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2018 Spring - Tax and regulation for farm business sustainability

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Farm Policy Journal: Vol 15 No 3 2018 Spring - Full Journal - Tax and regulation for farm business sustainability

Australian Farm Institute (2018), Tax and regulation for farm business sustainability, Farm Policy Journal: Vol. 15 No. 3, Spring 2018, Surry Hills, Australia.
ISSN 1449–2210 (Print)
ISSN 1449–8812 (Web)


FPJ1503C - Freebairn, J (2018), Taxation for the economy and agriculture

FPJ1503C - Freebairn, J (2018), Taxation for the economy and agriculture, in Farm Policy Journal, vol. 15, no. 3, Spring 2018, pp. 1-7, Surry Hills, Australia.

After an overview of the different Australian taxes, the paper describes and evaluates tax base exemptions and lower rates which reduce the effective tax burden on agriculture. Agriculture sector-specific tax base exemptions include Farm Management Deposits, land tax, and basic food from the GST. Economy-wide small business tax concessions (including for some capital gains, accelerated depreciation and lower income tax rates) favour agriculture with its relatively high share of small businesses when compared with other sectors of the economy. Potential reforms to the current clumsy special taxes on alcohol products and motor vehicles would alter effective tax rates within the agricultural sector.


FPJ1503E - Miller, D & Shaw, A (2018), Tax policy considerations for Australian agriculture

FPJ1503E - Miller, D & Shaw, A (2018), Tax policy considerations for Australian agriculture, in Farm Policy Journal, vol. 15, no. 3, Spring 2018, pp. 9-23, Surry Hills, Australia.

Australian agriculture is a notably volatile industry from the environmental and market perspectives. It is in the nation’s interest to have a continually improving tax system that delivers taxes that are ‘lower, simpler and fairer’ and this paper contains some principles and perspectives on what needs to be considered by governments in delivering this outcome in an agricultural context.
While agriculture pays relatively low rates of tax compared to other sectors, this should be viewed in the context of the extensive secondary economic activity built on the sector and low levels of public funding support, relative to the global landscape.
Individual primary producers have limited capacity to pass on increased tax burdens to their customers and largely absorb these costs, detracting from their capacity to lift employment, productivity and profitability. A fairer taxation system should also consider the intersection between the tax and transfer system and should provide a welfare safety net with appropriate assets and means tests that do not act against efforts of primary producers to be self-reliant.
This paper will outline several principles concerning the taxation of agriculture, with a focus on Queensland’s broadacre agriculture sector, and provide commentary on some of the specific agriculturally-relevant elements of the current tax system.
For the future viability and sustainability of agricultural enterprises and of rural, regional and remote communities, it is important that their unique features and needs are considered and incorporated effectively into any reformed taxation system.


FPJ1503B - Wibberley, BD (2018), Using FMDs to create sustainable farm businesses

FPJ1503B - Wibberley, BD (2018), Using FMDs to create sustainable farm businesses, in Farm Policy Journal, vol. 15, no. 3, Spring 2018, pp. 25-33, Surry Hills, Australia.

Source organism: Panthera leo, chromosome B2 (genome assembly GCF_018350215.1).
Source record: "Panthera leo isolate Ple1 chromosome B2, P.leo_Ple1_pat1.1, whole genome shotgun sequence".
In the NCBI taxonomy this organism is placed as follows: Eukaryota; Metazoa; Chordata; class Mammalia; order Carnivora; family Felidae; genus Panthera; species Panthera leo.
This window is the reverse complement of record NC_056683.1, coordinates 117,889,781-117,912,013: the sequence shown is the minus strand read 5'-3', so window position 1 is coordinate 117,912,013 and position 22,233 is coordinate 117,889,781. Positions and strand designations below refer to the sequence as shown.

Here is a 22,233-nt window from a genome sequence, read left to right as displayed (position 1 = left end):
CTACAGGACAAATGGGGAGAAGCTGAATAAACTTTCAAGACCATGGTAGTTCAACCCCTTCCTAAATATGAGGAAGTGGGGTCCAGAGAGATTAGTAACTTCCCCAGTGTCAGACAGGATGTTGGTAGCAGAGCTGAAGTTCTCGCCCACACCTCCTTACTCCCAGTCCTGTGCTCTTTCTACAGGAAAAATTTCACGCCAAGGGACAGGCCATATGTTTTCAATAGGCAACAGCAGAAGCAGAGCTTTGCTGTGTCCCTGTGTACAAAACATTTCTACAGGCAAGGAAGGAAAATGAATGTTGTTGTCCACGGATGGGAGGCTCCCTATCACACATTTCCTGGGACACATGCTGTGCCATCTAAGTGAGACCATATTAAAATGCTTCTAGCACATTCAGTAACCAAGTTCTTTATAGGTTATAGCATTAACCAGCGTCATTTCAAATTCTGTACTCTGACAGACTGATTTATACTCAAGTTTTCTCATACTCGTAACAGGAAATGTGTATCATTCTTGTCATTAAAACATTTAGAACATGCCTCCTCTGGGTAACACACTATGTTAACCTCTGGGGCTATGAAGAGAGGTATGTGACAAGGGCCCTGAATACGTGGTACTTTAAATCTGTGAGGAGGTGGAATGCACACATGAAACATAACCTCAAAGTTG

Farm Management Deposits (FMDs) were designed by the Australian Government to allow farmers to manage their cash flow risk while conducting their business in uncertain climate, environment and market conditions.
Unfortunately, much of the focus and attention on FMDs in recent years has been on the taxation benefits these financial products provide the business.
The aim of this article is to outline and demonstrate that where primary producers implement a suitable FMD strategy to suit their business, they become an essential tool to manage financial risk for wealth creation, consolidation, expansion and the overall family business success.


FPJ1503D - Martin, P (2018), Australia needs a feasible business model for rural conservation

FPJ1503D - Martin, P (2018), Australia needs a feasible business model for rural conservation, in Farm Policy Journal, vol. 15, no. 3, Spring 2018, pp. 49-55, Surry Hills, Australia.

This paper discusses the effectiveness, fairness and viability of the business model Australia uses to slow the inexorable decline in rural biodiversity. Ongoing poor environmental outcomes create political pressures for tighter farm regulation, which fuels a movement against ‘green tape’ to reduce the increasing costs and complexity of regulation and administration. All other things being equal more protection will require more resources from rural Australia, and this is beyond its capacity to provide because of economic and demographic fundamentals and climate. Government support is also vulnerable to economic and political pressures, and often leads to high transaction costs and other problems for the very people who try to do the right thing. The ultimate result of insufficient resources (and conflictual politics) is thus inequity and inefficiency, and poor environmental outcomes, a ‘lose-lose’ outcome for everyone.
The potential for a more viable resourcing model or more efficient instruments and administration is given very little attention, though all sides would benefit from this. A more feasible model that spreads the load further, is more reliable in the face of commodity income and political volatility, and reduces the transaction costs of environmental protection, would make better outcomes more likely for everyone. It is difficult, but possible, to create such a model.










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